“Have you been to a doctor yet?” asked Þora.
Þora and Mary were talking in Þora’s apartment. Sean and young Vilhjálmur were nearby at a small park, a trip that was Vilhjálmur’s idea. Þora was glad to get a little respite from her childcare duties.
“I really should have, I’ve been sort of busy lately,” Mary said, with a rueful grin, “I have been taking my vitamins. Outside of some morning sickness early on, and being tired and hungry, and absorbing the wisdom of the universe, I’ve been doing alright. Is there anything you’d care to share with me about the experience?”
“Do you have any family history of difficult childbirth?” said Þora, “It’s different for everyone, of course, but I think there is something to be said for the experiences of your female relatives. My mother, and especially my grandmother, helped me a lot.”
“I don’t have any blood relatives of which I am aware. I was adopted.”
“Have you ever tried to find you birth mother?” asked Þora.
“My adopted mother never talked about it. I was kind of anti-social when I was younger. I was my own person and didn’t want to pursue it,” Mary paused, “I’m still that way, to some extent.”
“Sjálfstætt fólk…” said Þora, “… independent people. It’s both a blessing and a curse. You might say that it is the one trait which defines Icelanders the most. I was reluctant to ask Sean for help, but… well, you know as well as I do the Vilhjálmur Stefán is no ordinary child.”
“I received a book of spells which Sean’s grandmother had. In the last few days, I’ve been working with Hilmar, preparing a group of spells for an app for his society. Some of the spells concern children,” Mary said, taking out her phone, “Can I send them to you? They are in Old Norse, Hilmar has made phonetic translations.”
Þora gave Mary her email address and Mary forwarded the spells.
“I can use all the help I can get,” Þora said, “How do you know they will work? Do I have to understand the words in them? I’m ashamed to say that my knowledge of old Icelandic isn’t what it should be. I’m part of the young generation, I really didn’t study the sagas the way my ancestors had.”
“Trust me—they work.”
John Regelind III had arranged to meet with FBI agents in Richmond. When he hadn’t want to take the risk of being seen with them at their Washington D.C. headquarters, they suggested the old Richmond train depot. It was usually deserted in the afternoon. The agent in charge of Sean’s case had just returned from Seattle and would personally conduct the interview. At the appointed time Regelind arrived at the station. Walking up to the portico, he found the agent in casual attire. Regelind had been instructed to dress that way as well.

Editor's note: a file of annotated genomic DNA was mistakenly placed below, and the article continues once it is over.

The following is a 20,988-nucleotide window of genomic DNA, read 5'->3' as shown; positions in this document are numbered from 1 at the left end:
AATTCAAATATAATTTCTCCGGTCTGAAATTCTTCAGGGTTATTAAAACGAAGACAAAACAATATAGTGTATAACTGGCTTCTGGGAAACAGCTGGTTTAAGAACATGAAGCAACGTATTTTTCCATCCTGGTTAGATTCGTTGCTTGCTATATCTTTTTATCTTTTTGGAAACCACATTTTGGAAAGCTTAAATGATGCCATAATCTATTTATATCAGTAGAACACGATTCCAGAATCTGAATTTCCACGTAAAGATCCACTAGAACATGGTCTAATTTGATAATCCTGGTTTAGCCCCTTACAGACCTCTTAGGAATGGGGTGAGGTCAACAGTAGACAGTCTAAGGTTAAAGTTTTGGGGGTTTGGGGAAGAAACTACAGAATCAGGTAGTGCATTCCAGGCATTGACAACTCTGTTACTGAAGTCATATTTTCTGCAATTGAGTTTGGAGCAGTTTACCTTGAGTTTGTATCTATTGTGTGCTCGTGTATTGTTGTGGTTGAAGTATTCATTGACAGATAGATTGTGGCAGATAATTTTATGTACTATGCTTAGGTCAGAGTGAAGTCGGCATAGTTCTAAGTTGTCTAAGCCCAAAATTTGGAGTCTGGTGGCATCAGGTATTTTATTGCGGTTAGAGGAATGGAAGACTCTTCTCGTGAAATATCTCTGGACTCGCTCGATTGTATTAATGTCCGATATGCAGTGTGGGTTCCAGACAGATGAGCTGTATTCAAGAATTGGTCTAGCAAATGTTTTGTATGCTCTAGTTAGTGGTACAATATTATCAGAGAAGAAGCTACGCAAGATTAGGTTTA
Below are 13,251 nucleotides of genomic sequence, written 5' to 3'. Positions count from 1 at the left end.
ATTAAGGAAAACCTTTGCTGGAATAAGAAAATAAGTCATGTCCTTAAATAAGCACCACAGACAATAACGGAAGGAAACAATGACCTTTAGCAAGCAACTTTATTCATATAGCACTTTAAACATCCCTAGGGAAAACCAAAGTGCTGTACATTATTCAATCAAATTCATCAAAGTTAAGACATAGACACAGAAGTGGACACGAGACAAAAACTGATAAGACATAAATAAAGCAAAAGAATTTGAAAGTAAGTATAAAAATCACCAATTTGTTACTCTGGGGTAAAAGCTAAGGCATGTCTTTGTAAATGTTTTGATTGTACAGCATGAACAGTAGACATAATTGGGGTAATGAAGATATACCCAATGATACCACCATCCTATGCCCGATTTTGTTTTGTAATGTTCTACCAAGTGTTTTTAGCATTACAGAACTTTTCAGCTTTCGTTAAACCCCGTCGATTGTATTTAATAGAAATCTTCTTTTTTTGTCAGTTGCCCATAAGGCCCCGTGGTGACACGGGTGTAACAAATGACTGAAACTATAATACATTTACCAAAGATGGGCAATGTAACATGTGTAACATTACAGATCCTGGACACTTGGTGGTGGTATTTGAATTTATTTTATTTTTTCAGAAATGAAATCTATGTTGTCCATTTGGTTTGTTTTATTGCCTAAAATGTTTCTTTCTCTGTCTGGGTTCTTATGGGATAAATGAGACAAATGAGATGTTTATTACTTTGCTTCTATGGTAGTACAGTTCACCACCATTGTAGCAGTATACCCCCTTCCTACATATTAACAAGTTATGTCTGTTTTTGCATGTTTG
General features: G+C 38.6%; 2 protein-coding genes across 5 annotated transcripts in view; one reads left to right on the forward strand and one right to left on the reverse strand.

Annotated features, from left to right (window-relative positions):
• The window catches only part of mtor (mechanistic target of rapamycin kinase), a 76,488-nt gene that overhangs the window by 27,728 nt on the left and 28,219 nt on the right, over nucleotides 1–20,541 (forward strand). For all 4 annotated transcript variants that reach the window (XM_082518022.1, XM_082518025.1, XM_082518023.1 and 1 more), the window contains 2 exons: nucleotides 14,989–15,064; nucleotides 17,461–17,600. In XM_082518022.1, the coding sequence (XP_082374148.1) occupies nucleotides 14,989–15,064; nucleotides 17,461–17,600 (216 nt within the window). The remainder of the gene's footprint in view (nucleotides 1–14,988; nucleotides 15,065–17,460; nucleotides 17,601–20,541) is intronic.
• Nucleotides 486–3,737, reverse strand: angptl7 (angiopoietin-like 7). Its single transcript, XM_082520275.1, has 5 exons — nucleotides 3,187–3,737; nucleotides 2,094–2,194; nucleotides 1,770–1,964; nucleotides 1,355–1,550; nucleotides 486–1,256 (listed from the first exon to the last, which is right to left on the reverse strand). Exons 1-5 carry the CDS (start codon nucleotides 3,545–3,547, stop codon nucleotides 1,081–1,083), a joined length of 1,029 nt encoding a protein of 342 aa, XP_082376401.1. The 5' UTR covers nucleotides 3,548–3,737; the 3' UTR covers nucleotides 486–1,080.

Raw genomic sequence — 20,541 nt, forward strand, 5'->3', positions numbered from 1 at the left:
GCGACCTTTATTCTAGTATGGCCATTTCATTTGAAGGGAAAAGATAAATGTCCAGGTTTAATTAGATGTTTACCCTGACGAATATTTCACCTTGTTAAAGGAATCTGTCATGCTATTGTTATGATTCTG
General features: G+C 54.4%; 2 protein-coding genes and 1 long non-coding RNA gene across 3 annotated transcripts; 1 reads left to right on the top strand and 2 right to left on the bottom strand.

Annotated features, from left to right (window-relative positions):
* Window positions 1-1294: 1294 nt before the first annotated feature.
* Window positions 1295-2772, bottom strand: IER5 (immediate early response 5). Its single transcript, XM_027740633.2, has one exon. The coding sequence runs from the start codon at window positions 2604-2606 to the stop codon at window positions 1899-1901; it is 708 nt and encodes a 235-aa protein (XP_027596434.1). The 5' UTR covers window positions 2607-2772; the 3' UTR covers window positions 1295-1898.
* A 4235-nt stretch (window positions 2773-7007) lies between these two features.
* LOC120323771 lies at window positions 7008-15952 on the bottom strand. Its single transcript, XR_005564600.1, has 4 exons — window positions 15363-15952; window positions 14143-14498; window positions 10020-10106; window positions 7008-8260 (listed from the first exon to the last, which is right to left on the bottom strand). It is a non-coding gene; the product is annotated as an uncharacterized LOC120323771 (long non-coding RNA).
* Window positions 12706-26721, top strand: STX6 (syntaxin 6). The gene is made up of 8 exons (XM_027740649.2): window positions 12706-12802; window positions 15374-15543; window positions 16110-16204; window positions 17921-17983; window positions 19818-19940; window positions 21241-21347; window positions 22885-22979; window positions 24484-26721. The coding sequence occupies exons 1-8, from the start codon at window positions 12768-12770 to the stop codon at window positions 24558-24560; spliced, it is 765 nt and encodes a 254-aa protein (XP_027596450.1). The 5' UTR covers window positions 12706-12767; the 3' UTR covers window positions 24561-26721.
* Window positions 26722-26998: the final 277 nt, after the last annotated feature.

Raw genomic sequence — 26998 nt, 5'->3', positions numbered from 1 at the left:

When Regelind sat down, the agent introduced himself, shook hands and, after making sure they were alone, displayed his identification.
“Thank you for coming. We have a lot to discuss. You and I both understand that this is a most unusual case and that we are dealing with a dangerous situation. Although I am in no position to guarantee immunity from prosecution, your willingness to come forward and cooperation in this investigation will be taken into account.”
“I… I understand,” Regelind said, speaking softly and slowly.
“Before we begin, I’d like to ask you a personal question, if I may,” said the agent. After Regelind nodded his consent the agent continued, “All of this—the business with Sean and his family—has been going on a long time. Why did you decide to come to us now?” There was a much longer pause before Regelind answered:
“I can’t live with myself anymore. There was a time when I thought I was doing the right thing; that I was entitled to the privileged life I enjoyed. I don’t feel that way anymore. I can’t stop thinking of the suffering I’ve put people through; the degradations and perversions.”
The agent remained impassive but inwardly was somewhat surprised. This would be no ordinary confession. There was so much to cover. According to Mary and Sean’s testimony there was at seventy years worth of interaction with The Brotherhood and Sean’s family.
“Tell me what you know about Emily Carroll,” The agent said.
“That’s where it all begins. Emily had power. My father and his father before him knew that and used her powers to enrich themselves. I’m guilty of that myself.”
“How is that possible that you are involved?” said the agent, “She’s been missing and presumed dead since 1946. When you were only a child.”
“She’s not dead. I’ve seen her, I’ve touched her. I know where she is,” said John Regelid III, "She’s not alive, but she isn’t dead.”
At the small park, Sean and his son Vilhjálmur were sitting on a bench. Vilhjálmur was giving Sean an informal lesson in Icelandic. Sean would point to an object and Vilhjálmur would give Sean the name. When Sean would repeat what the child had said, Vilhjálmur would laugh. An elderly woman, one of Þora’s neighbors, walked up to the pair. She knew Vilhjálmur but had never seen Sean before.
“Hver er þessi maður?” the woman said—asking the boy “Who is this man?”
“Það er pabbi minn!” the boy cried excitedly. “Það er pabbi minn!”
The woman looked at Sean intently.
“So you are the father?” she said.
“Já.” said Sean, who was still in his basic Icelandic mode. Shifting to English, he added: “Yes, this is my son.”
“Sum börn vaxa upp í sérkennilegu hátt,” muttered the woman as she walked away.